Degree Type


Date of Award


Degree Name

Master of Science


Community and Regional Planning


Sustainable Agriculture; Community and Regional Planning

First Advisor

Francis Y. Owusu


Drawing on research conducted in two villages of Lamjung District in the mid-hills of Nepal, this thesis examines how social structures of caste, ethnicity, and gender, as well as land tenure affect the conservation of traditional rice varieties. Resource-poor farmers in Nepal possess a great wealth of traditional rice varieties. While subsistence farmers continue to maintain a large portion of Nepal’s rice varieties, these individuals represent poor, marginalized members of society. As populations flee rural areas for urban conveniences and economic opportunities abroad, the social dynamics of subsistence farming are shifting. The agricultural landscape of Lamjung has traditionally been dominated by ethnically Gurung landowners. However, both women and marginalized Dalit tenant farmers play increasingly important roles in traditional paddy production systems. Local agricultural programs, policy, and development opportunities remain geared towards male landowners. Understanding how social differences of caste, gender, and land tenure operate at the landscape level have the potential to improve conservation efforts as well as other agricultural development programs. This thesis examines these intersections and finds that the social change process of outmigration has the potential to significantly impact rice diversity in Lamjung.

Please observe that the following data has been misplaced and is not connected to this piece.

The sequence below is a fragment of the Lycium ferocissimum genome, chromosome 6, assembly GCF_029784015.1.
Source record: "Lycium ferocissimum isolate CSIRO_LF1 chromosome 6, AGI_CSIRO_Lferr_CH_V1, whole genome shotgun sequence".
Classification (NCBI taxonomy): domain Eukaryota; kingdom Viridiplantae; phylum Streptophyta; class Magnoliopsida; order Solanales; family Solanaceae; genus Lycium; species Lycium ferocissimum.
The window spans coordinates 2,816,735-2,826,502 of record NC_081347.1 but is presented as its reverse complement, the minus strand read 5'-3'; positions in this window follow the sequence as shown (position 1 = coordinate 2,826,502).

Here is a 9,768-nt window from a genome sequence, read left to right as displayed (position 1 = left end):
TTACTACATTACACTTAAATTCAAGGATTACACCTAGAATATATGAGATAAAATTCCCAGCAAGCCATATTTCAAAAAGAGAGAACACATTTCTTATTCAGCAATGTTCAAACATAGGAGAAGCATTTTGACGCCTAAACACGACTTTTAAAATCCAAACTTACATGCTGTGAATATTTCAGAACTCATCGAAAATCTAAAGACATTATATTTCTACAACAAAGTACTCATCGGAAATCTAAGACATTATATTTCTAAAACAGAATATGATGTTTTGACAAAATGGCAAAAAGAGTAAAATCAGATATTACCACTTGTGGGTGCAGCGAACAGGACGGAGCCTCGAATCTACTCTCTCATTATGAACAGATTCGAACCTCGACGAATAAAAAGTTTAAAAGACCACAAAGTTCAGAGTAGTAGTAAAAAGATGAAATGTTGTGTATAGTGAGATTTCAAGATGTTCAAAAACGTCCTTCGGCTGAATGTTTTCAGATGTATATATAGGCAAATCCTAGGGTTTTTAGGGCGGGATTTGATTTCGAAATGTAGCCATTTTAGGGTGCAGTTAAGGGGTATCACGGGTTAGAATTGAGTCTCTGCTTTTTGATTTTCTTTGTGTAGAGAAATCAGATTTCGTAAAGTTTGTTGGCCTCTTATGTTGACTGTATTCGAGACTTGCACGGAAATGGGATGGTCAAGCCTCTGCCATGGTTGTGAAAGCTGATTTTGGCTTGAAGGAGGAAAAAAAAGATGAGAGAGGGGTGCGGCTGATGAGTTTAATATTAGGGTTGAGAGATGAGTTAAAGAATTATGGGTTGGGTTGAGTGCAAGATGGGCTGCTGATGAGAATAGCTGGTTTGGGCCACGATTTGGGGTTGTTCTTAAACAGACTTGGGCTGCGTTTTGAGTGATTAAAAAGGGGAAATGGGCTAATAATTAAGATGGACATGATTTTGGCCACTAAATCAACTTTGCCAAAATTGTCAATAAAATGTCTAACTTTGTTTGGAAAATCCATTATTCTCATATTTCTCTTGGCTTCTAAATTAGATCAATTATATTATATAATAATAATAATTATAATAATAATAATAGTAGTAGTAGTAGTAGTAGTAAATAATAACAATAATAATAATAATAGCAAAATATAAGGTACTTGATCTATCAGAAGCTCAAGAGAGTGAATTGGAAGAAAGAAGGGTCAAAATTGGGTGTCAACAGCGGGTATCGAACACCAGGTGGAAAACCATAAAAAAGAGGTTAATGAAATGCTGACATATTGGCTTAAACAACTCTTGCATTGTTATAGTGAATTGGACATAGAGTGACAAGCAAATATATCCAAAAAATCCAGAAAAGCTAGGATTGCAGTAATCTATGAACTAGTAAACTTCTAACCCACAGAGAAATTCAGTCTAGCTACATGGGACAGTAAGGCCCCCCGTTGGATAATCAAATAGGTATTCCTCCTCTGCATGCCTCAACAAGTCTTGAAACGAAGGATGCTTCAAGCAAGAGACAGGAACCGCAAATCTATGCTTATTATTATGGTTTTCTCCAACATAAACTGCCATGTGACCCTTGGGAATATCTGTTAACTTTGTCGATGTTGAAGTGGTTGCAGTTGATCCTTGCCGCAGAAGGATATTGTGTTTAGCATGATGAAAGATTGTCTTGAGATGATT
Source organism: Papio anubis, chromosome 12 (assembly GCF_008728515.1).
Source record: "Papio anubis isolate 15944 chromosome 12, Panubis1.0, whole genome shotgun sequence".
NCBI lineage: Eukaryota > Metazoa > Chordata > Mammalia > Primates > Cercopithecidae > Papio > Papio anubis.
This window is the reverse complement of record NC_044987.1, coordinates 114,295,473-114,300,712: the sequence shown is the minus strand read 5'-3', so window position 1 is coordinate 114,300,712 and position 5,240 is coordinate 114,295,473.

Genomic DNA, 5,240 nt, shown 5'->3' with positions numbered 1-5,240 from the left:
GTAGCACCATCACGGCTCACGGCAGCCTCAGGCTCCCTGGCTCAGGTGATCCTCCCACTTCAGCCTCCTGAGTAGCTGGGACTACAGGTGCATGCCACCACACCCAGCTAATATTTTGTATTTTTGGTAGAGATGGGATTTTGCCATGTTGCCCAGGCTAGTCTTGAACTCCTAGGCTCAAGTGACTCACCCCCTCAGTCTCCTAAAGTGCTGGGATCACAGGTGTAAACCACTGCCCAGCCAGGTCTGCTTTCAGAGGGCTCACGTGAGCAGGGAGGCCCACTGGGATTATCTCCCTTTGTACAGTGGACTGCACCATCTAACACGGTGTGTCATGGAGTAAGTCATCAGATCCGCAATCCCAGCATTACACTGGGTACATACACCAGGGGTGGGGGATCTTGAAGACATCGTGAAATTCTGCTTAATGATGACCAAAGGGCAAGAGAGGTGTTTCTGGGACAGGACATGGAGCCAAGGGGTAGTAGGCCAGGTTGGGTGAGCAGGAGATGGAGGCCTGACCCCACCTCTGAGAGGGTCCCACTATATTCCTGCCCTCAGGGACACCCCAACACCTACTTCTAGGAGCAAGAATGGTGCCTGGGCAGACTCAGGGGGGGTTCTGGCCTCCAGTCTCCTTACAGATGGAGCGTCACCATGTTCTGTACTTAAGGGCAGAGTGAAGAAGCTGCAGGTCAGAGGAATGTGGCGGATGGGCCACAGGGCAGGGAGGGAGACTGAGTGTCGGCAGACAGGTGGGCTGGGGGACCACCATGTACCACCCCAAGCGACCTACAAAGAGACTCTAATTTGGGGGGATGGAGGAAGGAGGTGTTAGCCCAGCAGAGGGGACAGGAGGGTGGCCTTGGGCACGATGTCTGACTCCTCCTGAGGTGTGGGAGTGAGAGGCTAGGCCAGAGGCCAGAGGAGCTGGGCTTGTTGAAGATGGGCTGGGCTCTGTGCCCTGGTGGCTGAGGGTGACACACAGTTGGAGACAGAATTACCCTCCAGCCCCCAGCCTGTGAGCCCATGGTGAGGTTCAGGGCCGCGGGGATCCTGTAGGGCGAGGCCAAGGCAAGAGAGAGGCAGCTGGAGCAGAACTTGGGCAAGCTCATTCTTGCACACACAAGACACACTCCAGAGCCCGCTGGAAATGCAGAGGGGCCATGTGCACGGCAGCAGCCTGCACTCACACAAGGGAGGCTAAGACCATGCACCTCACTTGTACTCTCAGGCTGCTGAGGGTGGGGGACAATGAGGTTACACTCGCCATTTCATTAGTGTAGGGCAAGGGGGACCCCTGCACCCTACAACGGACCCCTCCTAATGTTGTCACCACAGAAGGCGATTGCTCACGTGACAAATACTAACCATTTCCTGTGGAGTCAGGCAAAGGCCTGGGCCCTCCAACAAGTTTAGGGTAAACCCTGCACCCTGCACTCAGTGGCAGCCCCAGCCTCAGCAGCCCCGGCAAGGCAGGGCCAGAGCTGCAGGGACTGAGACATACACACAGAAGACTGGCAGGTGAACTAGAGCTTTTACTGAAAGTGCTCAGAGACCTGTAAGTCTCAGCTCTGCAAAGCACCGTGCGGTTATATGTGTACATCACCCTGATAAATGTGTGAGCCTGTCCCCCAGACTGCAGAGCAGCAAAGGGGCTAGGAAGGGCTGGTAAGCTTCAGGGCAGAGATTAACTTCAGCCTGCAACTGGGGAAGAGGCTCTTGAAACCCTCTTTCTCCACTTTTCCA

Copyright Owner

Marie Louise Ryan



File Format


File Size

146 pages